I’ve had a web presence of some sort or other since 1999. First of all I was just dipping my digital toe in the water with some free web space and free software supplied by AOL when I was with them. That morphed into the original dg28.com website which was all about helping other photographers to understand light and lighting. Like most things we do in life, my site has grown and changed and it has mirrored my work – both have been through many changes to get to where I am now.
January as a freelance is traditionally a tough time – or so I’m told. One of my goals for this month has been to re-evaluate my online presence and to give my website both a freshen-up and to make it more iPad/iPhone/Android friendly. Work, happily, got in the way and so I haven’t got anywhere near finishing what I started. I have given a lot of thought to deciding exactly what the point of an online portfolio is:
- I know that I haven’t been inundated with work from it
- I’m sure that my SEO (search engine optimisation) isn’t state of the art
- My Google rankings by name are great
- My Google rankings by occupation, specialism, location and other useful factors are not great
- I know that it gets a lot of visitors because I have all of the relevant analytical data
Who are my visitors? Where do they come from? Why are they visiting my portfolio so much? Would they notice if it wasn’t there? Would my business suffer? Five very important questions to which I don’t know the definitive answers. That got me thinking and it got me going online to see what other people thought about the very same issue. Professional photography is unlike most other businesses – clients that I work with don’t order online and the amount of repeat business is good but not to the extent that we’d like it to be.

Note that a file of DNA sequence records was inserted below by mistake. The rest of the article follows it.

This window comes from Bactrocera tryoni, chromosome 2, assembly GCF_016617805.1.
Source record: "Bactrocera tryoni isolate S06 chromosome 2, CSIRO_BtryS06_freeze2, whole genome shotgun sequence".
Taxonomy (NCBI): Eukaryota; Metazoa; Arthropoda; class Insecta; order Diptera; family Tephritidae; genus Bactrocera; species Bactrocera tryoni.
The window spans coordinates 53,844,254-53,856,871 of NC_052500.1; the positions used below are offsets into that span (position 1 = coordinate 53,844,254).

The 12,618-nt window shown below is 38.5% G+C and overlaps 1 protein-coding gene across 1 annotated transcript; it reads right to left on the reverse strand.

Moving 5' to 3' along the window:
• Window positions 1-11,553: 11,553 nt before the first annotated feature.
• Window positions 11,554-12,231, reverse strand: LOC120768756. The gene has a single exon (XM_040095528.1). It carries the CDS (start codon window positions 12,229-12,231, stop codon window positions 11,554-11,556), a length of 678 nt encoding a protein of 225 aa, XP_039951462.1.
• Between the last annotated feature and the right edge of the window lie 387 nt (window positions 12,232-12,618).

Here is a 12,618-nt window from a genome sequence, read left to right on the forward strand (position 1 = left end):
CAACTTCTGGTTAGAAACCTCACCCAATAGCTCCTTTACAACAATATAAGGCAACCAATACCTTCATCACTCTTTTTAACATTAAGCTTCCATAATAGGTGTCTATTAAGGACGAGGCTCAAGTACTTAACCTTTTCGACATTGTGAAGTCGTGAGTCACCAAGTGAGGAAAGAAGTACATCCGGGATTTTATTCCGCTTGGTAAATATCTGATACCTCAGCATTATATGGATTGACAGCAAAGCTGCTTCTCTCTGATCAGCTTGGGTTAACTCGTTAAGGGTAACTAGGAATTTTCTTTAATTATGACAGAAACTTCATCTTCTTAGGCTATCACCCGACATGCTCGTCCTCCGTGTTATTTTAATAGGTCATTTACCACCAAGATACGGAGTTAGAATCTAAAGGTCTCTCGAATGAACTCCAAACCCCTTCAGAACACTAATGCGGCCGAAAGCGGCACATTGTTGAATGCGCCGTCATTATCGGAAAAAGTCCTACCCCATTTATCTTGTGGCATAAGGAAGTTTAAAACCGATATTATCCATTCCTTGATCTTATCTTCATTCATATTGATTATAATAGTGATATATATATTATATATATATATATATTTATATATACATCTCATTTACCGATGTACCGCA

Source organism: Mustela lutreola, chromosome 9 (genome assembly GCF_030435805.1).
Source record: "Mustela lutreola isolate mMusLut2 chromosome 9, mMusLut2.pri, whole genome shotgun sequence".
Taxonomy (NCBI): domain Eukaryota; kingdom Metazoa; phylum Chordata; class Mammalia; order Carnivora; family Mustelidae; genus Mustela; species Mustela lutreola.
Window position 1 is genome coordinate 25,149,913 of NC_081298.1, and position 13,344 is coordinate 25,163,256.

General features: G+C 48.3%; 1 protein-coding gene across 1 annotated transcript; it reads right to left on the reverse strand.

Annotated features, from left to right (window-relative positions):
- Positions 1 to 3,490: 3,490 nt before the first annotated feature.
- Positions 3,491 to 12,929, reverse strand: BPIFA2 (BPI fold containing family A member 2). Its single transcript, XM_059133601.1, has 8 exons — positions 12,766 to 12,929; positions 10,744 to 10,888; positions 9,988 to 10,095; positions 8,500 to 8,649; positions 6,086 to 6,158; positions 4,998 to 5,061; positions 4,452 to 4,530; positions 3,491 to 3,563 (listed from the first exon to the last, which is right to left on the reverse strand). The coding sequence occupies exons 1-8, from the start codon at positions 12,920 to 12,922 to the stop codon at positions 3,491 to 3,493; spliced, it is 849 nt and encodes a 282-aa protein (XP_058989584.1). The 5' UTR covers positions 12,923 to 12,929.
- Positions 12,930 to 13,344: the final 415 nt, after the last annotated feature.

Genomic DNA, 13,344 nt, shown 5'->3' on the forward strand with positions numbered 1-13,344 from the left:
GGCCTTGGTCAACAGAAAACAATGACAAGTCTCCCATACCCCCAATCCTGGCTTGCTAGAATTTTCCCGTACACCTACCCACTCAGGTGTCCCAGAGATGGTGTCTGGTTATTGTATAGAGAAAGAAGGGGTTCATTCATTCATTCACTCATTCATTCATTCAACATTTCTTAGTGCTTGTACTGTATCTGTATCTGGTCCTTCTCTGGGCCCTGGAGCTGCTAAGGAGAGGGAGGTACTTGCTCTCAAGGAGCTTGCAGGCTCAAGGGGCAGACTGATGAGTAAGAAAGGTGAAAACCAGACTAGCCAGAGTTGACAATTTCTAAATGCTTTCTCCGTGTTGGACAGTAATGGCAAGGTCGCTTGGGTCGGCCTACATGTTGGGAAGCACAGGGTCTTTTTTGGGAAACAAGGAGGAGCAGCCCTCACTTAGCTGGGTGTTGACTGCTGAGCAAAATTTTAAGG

From digging around myself, chatting to friends, colleagues and a couple of web professionals and generally canvassing opinion I have come up with a few absolute truths and one or two bits of generally accepted notions by which changes and upgrades to my web presence are going to be governed in future:
- You have to have a web presence
- It has to be good
- It has to show your work off
- It has to be focused and demonstrate clearly who you are and what you do
- You have to assume that it is being looked at by the right people
- Probably fewer than 10% of the viewers are the right people
- Most of those ‘right people’ are there because they want to look at my work – they haven’t stumbled across my site randomly
So that means if I want to do more than one thing, I have to have more than one website. That means that I need to show pictures – the kind of pictures that I want people to notice, be impressed by and then to commission something along the same or similar lines.
By now I sense that most people who have read this far are saying “tell us something we didn’t know”. I apologise for being un-original but the truth is that there isn’t a magic formula – despite what SEO expert George keeps emailing to say. So where next? Should I invest money in getting a site built for me that is a bit better than I could build myself? What format should the pictures (because they are the most important thing on the site) be in?
In trying to answer those questions I have been looking at a lot of options ranging from template drive sites to slide shows to contact sheets to bespoke (and expensive) “wow” sites. As I get nearer to the end of the revamp process I find myself getting more and more apprehensive about the various options and technologies. So here is the thing… I have been playing with a software package called Wowslider and I have put a single test page together and asking for opinions and feedback about that page. So here it is www.dg28.com/folio/2013-01/ and I’d be very interested to hear opinions. I know this one thing for sure… what worked last year is probably very different from what will work next year and so January 2014 will probably see me going through this very process again. See you in twelve months time!